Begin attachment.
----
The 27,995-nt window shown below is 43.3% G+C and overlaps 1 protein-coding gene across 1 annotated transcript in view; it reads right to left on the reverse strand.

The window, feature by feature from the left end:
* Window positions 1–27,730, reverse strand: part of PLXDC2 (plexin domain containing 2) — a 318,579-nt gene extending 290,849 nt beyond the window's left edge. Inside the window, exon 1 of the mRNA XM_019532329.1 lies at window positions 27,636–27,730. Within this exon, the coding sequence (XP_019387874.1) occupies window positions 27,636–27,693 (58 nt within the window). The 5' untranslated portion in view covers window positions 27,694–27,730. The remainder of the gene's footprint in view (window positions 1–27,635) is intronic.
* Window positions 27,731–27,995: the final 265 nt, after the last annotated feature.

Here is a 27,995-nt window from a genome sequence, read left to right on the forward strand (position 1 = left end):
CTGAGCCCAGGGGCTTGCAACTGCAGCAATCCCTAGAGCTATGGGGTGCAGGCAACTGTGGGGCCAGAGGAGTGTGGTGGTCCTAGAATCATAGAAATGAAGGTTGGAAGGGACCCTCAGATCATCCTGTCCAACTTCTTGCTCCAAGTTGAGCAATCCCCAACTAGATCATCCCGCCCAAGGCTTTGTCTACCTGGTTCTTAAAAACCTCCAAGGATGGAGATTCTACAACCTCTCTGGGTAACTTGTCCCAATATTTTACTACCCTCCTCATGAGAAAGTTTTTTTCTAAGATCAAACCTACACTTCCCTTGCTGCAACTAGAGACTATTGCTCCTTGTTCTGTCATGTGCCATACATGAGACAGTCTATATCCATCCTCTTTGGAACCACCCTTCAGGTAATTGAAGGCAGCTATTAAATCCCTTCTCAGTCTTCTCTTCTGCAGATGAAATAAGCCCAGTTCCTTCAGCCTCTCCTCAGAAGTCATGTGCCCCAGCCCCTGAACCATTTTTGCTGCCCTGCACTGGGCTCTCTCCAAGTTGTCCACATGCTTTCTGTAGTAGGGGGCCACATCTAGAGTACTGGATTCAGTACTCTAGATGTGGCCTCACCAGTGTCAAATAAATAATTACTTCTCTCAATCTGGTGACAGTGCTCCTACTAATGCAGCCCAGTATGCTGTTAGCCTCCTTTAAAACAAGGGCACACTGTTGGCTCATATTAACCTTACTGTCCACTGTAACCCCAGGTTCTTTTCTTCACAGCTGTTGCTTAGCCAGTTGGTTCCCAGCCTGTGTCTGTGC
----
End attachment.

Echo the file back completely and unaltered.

The 27,995-nt window shown below is 43.3% G+C and overlaps 1 protein-coding gene across 1 annotated transcript in view; it reads right to left on the reverse strand.

The window, feature by feature from the left end:
* Window positions 1–27,730, reverse strand: part of PLXDC2 (plexin domain containing 2) — a 318,579-nt gene extending 290,849 nt beyond the window's left edge. Inside the window, exon 1 of the mRNA XM_019532329.1 lies at window positions 27,636–27,730. Within this exon, the coding sequence (XP_019387874.1) occupies window positions 27,636–27,693 (58 nt within the window). The 5' untranslated portion in view covers window positions 27,694–27,730. The remainder of the gene's footprint in view (window positions 1–27,635) is intronic.
* Window positions 27,731–27,995: the final 265 nt, after the last annotated feature.

Here is a 27,995-nt window from a genome sequence, read left to right on the forward strand (position 1 = left end):
CTGAGCCCAGGGGCTTGCAACTGCAGCAATCCCTAGAGCTATGGGGTGCAGGCAACTGTGGGGCCAGAGGAGTGTGGTGGTCCTAGAATCATAGAAATGAAGGTTGGAAGGGACCCTCAGATCATCCTGTCCAACTTCTTGCTCCAAGTTGAGCAATCCCCAACTAGATCATCCCGCCCAAGGCTTTGTCTACCTGGTTCTTAAAAACCTCCAAGGATGGAGATTCTACAACCTCTCTGGGTAACTTGTCCCAATATTTTACTACCCTCCTCATGAGAAAGTTTTTTTCTAAGATCAAACCTACACTTCCCTTGCTGCAACTAGAGACTATTGCTCCTTGTTCTGTCATGTGCCATACATGAGACAGTCTATATCCATCCTCTTTGGAACCACCCTTCAGGTAATTGAAGGCAGCTATTAAATCCCTTCTCAGTCTTCTCTTCTGCAGATGAAATAAGCCCAGTTCCTTCAGCCTCTCCTCAGAAGTCATGTGCCCCAGCCCCTGAACCATTTTTGCTGCCCTGCACTGGGCTCTCTCCAAGTTGTCCACATGCTTTCTGTAGTAGGGGGCCACATCTAGAGTACTGGATTCAGTACTCTAGATGTGGCCTCACCAGTGTCAAATAAATAATTACTTCTCTCAATCTGGTGACAGTGCTCCTACTAATGCAGCCCAGTATGCTGTTAGCCTCCTTTAAAACAAGGGCACACTGTTGGCTCATATTAACCTTACTGTCCACTGTAACCCCAGGTTCTTTTCTTCACAGCTGTTGCTTAGCCAGTTGGTTCCCAGCCTGTGTCTGTGC